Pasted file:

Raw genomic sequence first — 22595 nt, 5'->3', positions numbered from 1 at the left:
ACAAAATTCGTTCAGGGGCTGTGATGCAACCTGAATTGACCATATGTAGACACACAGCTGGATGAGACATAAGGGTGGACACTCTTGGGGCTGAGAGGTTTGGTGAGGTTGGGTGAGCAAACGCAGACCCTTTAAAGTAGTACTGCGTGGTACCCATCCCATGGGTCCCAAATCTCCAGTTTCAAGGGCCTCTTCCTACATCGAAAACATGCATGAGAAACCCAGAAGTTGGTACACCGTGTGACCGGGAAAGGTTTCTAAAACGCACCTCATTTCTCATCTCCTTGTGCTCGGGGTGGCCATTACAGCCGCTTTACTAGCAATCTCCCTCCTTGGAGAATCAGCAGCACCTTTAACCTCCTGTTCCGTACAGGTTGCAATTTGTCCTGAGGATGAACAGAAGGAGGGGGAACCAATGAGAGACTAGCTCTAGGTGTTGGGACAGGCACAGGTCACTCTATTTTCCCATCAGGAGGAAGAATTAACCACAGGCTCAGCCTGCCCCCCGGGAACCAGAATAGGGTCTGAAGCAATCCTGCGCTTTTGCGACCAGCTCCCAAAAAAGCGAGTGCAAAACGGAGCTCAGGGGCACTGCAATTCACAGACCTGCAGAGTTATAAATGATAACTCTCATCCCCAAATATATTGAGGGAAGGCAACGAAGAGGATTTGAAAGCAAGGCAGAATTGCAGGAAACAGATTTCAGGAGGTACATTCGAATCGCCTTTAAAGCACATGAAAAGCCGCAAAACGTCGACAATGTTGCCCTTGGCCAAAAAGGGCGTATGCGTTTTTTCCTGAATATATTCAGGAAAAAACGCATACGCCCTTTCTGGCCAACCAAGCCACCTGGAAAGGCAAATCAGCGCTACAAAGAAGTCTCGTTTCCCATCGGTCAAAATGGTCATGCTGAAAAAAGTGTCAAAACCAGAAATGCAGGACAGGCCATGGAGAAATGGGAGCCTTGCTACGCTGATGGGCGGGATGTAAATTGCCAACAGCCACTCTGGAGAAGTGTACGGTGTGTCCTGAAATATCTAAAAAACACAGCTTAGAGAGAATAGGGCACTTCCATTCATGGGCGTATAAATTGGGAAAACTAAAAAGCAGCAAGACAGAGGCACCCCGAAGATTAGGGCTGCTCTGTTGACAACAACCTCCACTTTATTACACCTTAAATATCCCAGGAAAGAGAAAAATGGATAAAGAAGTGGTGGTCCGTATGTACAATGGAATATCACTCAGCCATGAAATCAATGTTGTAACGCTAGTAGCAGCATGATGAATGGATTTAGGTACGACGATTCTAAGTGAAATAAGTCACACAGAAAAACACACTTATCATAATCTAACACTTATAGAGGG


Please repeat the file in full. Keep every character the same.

Raw genomic sequence first — 22595 nt, 5'->3', positions numbered from 1 at the left:
ACAAAATTCGTTCAGGGGCTGTGATGCAACCTGAATTGACCATATGTAGACACACAGCTGGATGAGACATAAGGGTGGACACTCTTGGGGCTGAGAGGTTTGGTGAGGTTGGGTGAGCAAACGCAGACCCTTTAAAGTAGTACTGCGTGGTACCCATCCCATGGGTCCCAAATCTCCAGTTTCAAGGGCCTCTTCCTACATCGAAAACATGCATGAGAAACCCAGAAGTTGGTACACCGTGTGACCGGGAAAGGTTTCTAAAACGCACCTCATTTCTCATCTCCTTGTGCTCGGGGTGGCCATTACAGCCGCTTTACTAGCAATCTCCCTCCTTGGAGAATCAGCAGCACCTTTAACCTCCTGTTCCGTACAGGTTGCAATTTGTCCTGAGGATGAACAGAAGGAGGGGGAACCAATGAGAGACTAGCTCTAGGTGTTGGGACAGGCACAGGTCACTCTATTTTCCCATCAGGAGGAAGAATTAACCACAGGCTCAGCCTGCCCCCCGGGAACCAGAATAGGGTCTGAAGCAATCCTGCGCTTTTGCGACCAGCTCCCAAAAAAGCGAGTGCAAAACGGAGCTCAGGGGCACTGCAATTCACAGACCTGCAGAGTTATAAATGATAACTCTCATCCCCAAATATATTGAGGGAAGGCAACGAAGAGGATTTGAAAGCAAGGCAGAATTGCAGGAAACAGATTTCAGGAGGTACATTCGAATCGCCTTTAAAGCACATGAAAAGCCGCAAAACGTCGACAATGTTGCCCTTGGCCAAAAAGGGCGTATGCGTTTTTTCCTGAATATATTCAGGAAAAAACGCATACGCCCTTTCTGGCCAACCAAGCCACCTGGAAAGGCAAATCAGCGCTACAAAGAAGTCTCGTTTCCCATCGGTCAAAATGGTCATGCTGAAAAAAGTGTCAAAACCAGAAATGCAGGACAGGCCATGGAGAAATGGGAGCCTTGCTACGCTGATGGGCGGGATGTAAATTGCCAACAGCCACTCTGGAGAAGTGTACGGTGTGTCCTGAAATATCTAAAAAACACAGCTTAGAGAGAATAGGGCACTTCCATTCATGGGCGTATAAATTGGGAAAACTAAAAAGCAGCAAGACAGAGGCACCCCGAAGATTAGGGCTGCTCTGTTGACAACAACCTCCACTTTATTACACCTTAAATATCCCAGGAAAGAGAAAAATGGATAAAGAAGTGGTGGTCCGTATGTACAATGGAATATCACTCAGCCATGAAATCAATGTTGTAACGCTAGTAGCAGCATGATGAATGGATTTAGGTACGACGATTCTAAGTGAAATAAGTCACACAGAAAAACACACTTATCATAATCTAACACTTATAGAGGG